The surface of the old track bed is flat and easy to push a wheelchair through

and pretty even, good place to wheel a wheelchair in other words. Mo and I have therefore stuck the dog in the car and gone looking. We decided on the old line from Whickham, near Gateshead, to Shotley Bridge, near Consett. This begins with a good free car park available behind Whickham Rugby Club. Join the A694 near the west end of Gateshead Metro Centre signed Consett and Shotley Bridge. You will find the car park on your left and signed for Whickham Cricket Club and Derwent Walk Country Park. There are a number of disabled bays but no disabled toilets!!! Please note. From the car park follow the red marked trail until you come to a wide, flat, hard rolled earth track just past the back of the rugby club. Join it and just keep going for as far as you wish – it runs for about 14 miles – then turn round and head back. It is used by cyclists, disabled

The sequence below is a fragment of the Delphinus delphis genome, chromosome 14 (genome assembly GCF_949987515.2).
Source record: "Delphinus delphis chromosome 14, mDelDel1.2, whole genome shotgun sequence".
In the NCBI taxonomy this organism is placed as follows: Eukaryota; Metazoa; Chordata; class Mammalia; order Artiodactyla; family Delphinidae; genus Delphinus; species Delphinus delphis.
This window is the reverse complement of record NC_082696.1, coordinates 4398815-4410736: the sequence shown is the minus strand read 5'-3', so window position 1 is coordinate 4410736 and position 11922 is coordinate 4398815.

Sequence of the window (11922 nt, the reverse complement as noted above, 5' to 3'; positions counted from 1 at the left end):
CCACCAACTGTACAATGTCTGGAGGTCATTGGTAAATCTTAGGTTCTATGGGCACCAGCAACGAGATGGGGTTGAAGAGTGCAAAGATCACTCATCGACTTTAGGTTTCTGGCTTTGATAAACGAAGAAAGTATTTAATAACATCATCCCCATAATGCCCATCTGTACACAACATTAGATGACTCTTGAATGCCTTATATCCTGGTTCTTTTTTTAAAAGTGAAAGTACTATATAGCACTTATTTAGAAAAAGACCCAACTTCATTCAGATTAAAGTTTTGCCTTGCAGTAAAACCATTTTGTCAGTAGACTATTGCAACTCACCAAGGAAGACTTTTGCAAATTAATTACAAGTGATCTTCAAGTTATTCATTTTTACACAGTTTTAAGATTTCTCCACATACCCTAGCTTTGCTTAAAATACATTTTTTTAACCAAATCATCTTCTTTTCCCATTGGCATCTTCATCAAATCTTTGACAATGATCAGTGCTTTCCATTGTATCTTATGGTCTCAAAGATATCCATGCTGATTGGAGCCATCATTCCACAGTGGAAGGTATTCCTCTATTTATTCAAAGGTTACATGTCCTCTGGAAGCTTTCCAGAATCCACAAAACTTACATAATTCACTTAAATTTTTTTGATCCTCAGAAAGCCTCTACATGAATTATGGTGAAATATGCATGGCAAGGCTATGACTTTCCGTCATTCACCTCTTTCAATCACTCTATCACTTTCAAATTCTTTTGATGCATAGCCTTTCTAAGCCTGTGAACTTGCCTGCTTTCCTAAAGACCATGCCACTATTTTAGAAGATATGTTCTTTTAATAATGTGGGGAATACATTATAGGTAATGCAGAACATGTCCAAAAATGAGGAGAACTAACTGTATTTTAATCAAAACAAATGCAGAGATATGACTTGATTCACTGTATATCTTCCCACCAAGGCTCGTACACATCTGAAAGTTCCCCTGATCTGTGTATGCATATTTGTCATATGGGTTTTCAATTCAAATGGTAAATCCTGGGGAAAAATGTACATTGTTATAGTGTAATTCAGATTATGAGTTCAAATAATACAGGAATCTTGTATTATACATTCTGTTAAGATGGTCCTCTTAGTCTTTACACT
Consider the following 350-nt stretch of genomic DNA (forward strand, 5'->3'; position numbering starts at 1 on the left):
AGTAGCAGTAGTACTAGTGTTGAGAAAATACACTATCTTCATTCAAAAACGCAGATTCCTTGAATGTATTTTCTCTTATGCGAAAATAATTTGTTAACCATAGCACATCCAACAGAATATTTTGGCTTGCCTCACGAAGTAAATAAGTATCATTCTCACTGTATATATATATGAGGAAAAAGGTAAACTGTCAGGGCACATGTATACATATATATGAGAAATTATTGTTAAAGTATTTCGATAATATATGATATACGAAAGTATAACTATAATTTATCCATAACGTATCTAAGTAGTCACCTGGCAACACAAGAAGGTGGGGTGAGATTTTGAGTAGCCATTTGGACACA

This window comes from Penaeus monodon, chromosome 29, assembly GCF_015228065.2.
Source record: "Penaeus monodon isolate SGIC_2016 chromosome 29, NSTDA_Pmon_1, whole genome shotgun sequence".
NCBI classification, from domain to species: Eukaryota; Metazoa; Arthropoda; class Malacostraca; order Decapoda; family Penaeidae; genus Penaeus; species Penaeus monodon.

wheelchair users, mums with kids in pushchairs, walkers and runners and is one of the best surfaces I ever found for my first wife’s wheelchair. It is also normally not too busy. Some things of note and interest you will

see: raiIway relics such as old station platforms, bridges and a spectacular viaduct; a crystal-clear river owned by a fly- fishing club; beautiful old woodland, and a few meadows. Wildlife abounds for those that are quiet enough to see it, with both otters and kingfishers aplenty. This is red kite country and you should see some of these. Just real old countryside waiting for you to explore. Please

remember, no

Keep an eye open for signs of original use, such as the remains of a station platform

disabled or any other kind of toilet facilities.

No shelter except under the trees if it rains. No cafes or pubs. With those three matters in mind, please find an old railway track footpath and enjoy.

John Killick was the secretary of the Disabled Motorists Federation for over 20 years and was also the editor of 'The Way Ahead' magazine. He continues to be a freelance writer. He was born in Norfolk and brought up in Suffolk, married a Manx girl, and now lives in north east England.

Ability Needs Magazine 33

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